Meadow Sages are native to Europe and Asia. The parent of this cultivar was first recorded in the late 17th century in the Kent area of Southeast England. Salvia pratensis is now considered an endangered species in England due to its rarity and decline.

    In 2008, a botanical preserve in Kent reported the theft of all its Salvia pratensis plants, an offense under England’s 1981 Wildlife and Countryside Act. In contrast, the species is classified as invasive in Washington state. We have not noticed that to be the case in our gardens.

    This is another cold-tolerant Meadow Sage and grows well in USDA Zones 5 to 9. Although it can survive drought, Lapis Lazuli Meadow Sage needs regular watering for best bloom. Keep it moist but not soggy. Plant it in average garden soil that isn’t too rich, but contains enough organic matter for good drainage. A location with morning sun and afternoon shade is best.

    Salvia pratensis is part of a closely connected group of Meadow Sages, including Salvia x sylvestris , Salvia x superba and Salvia nemorosa. As with other sages, in general, Lapis Lazuli’s foliage is safe from deer and rabbits.
    10.50

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Eastern Tiger Swallowtail butterfly

Fragrance as well as color attracts butterflies. However, they don't have noses. Instead, butterflies smell and taste with their antennas and feet. Here are some ways to attract them:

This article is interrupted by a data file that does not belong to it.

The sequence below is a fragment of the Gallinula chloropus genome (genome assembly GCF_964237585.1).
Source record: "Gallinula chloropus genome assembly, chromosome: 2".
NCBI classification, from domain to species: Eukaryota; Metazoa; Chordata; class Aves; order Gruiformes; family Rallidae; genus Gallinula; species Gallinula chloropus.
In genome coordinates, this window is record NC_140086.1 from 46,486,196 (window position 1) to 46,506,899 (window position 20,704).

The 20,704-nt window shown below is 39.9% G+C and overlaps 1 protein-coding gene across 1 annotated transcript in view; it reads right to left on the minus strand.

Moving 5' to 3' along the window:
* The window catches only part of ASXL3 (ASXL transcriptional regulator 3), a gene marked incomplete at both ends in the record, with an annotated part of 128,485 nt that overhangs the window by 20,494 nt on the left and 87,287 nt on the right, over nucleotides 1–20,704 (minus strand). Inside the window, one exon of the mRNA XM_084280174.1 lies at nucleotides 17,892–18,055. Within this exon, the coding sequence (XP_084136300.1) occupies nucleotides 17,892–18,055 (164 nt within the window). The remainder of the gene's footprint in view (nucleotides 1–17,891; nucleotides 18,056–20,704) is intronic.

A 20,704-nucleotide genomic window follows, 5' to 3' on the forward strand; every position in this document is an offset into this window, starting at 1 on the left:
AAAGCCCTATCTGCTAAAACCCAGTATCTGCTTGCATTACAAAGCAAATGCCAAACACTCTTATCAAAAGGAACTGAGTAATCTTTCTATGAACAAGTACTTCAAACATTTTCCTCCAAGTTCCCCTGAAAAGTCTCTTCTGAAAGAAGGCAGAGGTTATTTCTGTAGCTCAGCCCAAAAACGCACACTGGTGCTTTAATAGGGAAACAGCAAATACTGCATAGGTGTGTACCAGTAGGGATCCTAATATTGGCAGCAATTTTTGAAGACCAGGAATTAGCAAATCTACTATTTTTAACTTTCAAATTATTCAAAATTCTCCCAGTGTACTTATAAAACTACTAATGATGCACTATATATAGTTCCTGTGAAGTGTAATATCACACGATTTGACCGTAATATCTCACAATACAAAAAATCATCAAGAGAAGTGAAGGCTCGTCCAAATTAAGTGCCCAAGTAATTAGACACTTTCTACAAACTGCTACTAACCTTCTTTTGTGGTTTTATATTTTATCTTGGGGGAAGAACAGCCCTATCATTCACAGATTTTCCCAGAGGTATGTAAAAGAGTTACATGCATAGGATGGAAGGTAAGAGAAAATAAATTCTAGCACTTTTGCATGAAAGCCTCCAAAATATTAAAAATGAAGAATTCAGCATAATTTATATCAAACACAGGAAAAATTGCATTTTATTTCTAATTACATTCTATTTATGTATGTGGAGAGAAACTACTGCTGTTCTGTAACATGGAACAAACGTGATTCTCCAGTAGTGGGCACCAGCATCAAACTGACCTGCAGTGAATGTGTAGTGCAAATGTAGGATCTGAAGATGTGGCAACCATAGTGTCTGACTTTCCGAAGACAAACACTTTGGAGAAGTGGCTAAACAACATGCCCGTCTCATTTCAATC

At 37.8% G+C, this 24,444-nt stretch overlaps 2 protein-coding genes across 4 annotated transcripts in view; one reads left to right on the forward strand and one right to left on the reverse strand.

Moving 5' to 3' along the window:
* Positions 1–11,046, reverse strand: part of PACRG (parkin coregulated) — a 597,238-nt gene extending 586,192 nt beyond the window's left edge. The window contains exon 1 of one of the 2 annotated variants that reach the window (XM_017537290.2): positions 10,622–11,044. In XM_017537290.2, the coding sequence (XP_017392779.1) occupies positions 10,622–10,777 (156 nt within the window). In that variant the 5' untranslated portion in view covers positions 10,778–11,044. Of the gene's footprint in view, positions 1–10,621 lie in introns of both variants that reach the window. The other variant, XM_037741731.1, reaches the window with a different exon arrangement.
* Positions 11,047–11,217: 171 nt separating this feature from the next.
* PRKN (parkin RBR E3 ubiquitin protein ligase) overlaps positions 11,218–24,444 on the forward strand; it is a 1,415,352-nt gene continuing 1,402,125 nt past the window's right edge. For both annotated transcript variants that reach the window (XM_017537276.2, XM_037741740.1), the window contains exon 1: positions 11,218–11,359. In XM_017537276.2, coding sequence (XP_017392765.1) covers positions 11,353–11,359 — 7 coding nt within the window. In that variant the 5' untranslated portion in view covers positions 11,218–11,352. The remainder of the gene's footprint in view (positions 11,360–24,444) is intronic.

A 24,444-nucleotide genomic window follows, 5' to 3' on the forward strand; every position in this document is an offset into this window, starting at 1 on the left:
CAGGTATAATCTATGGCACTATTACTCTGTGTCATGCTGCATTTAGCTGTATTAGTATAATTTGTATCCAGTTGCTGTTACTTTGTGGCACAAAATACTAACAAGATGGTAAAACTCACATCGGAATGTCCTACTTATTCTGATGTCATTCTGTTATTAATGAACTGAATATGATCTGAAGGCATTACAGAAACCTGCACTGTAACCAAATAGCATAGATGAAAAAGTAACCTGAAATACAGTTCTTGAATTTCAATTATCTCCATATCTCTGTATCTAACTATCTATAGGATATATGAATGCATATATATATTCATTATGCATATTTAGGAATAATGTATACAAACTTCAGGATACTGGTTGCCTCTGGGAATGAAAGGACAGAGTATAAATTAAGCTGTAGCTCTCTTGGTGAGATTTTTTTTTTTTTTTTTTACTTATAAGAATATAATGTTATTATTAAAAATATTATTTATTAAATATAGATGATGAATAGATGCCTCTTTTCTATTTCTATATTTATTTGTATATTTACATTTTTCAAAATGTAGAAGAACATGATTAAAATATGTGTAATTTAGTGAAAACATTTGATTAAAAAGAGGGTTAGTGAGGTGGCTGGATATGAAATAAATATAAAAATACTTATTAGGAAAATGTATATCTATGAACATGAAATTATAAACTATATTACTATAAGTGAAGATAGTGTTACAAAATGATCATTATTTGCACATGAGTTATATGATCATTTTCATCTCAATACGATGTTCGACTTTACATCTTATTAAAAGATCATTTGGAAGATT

1. Plant sages with platform-type blossoms. Unlike hummingbirds, butterflies can't hover while feeding. Sages with large lower lips and short nectar tubes, such as those in the Autumn Sage (Salvia greggii) and Mountain Sage (S. microphylla) group, give butterflies a place to stand while gathering nectar and pollen.
  2. Provide lots of color and sunlight. Butterflies need to stay warm and are attracted to a broad range of flower colors.
  3. Include native species. Insects and plants have co-evolved to meet each other's needs within their native regions. Butterflies prefer feeding on their local, native perennials and shrubs.
  4. Grow Caterpillar Host Plants. Butterflies need baby nurseries. Some are extremely picky about the plants on which they lay eggs, such as Monarchs, which need milkweeds (Asclepias spp.). The North American Butterfly Association is a good source of information about host plants.
  5. Don't use pesticides. They kill many beneficial insects, including butterflies.